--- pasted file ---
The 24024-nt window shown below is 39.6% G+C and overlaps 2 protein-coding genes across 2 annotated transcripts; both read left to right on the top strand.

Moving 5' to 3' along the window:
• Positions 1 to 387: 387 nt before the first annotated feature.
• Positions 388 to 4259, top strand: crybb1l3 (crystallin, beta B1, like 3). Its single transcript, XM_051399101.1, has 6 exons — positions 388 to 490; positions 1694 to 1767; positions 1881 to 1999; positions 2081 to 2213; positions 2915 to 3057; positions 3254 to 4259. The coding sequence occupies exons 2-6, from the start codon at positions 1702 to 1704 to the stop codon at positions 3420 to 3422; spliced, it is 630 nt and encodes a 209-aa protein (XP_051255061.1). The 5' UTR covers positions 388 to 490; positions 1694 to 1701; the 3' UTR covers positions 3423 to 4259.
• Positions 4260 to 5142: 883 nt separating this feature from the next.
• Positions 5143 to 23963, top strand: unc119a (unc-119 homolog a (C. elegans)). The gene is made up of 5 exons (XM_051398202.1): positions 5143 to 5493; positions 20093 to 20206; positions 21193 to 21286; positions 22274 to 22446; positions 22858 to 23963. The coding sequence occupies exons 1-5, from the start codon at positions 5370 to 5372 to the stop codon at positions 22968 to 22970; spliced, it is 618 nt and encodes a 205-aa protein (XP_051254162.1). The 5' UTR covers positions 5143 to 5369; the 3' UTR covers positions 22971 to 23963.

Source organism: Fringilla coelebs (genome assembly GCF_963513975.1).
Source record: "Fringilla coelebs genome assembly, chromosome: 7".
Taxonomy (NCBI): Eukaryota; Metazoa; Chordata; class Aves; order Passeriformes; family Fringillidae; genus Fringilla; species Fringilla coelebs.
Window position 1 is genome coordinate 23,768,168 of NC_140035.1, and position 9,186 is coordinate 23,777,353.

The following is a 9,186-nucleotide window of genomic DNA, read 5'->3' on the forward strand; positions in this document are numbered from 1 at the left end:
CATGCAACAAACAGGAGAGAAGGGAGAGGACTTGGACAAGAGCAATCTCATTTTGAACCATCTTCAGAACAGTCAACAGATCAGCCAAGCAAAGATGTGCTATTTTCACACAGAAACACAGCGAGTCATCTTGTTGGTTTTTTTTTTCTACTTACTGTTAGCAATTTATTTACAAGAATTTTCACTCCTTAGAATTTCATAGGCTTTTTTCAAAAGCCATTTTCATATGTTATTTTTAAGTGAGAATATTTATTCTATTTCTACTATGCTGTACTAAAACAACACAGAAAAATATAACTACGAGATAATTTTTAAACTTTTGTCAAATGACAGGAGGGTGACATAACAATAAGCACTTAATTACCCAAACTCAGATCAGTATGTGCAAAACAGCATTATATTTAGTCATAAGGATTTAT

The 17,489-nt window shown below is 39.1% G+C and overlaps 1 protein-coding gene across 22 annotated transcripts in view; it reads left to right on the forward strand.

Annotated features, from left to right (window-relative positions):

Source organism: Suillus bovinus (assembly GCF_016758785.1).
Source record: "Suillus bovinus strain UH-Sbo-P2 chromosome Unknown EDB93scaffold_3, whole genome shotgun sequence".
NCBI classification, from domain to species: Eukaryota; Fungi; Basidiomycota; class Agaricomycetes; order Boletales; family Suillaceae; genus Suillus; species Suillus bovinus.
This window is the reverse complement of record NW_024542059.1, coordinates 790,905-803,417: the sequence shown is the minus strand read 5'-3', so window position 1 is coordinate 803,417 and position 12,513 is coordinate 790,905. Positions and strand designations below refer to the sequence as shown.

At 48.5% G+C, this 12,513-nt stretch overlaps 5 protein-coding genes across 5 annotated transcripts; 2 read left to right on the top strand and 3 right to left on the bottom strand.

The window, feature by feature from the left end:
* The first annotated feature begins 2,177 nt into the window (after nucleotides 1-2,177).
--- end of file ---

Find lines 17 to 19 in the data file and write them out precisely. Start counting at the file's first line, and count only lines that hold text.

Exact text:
NCBI classification, from domain to species: Eukaryota; Fungi; Basidiomycota; class Agaricomycetes; order Boletales; family Suillaceae; genus Suillus; species Suillus bovinus.
This window is the reverse complement of record NW_024542059.1, coordinates 790,905-803,417: the sequence shown is the minus strand read 5'-3', so window position 1 is coordinate 803,417 and position 12,513 is coordinate 790,905. Positions and strand designations below refer to the sequence as shown.

At 48.5% G+C, this 12,513-nt stretch overlaps 5 protein-coding genes across 5 annotated transcripts; 2 read left to right on the top strand and 3 right to left on the bottom strand.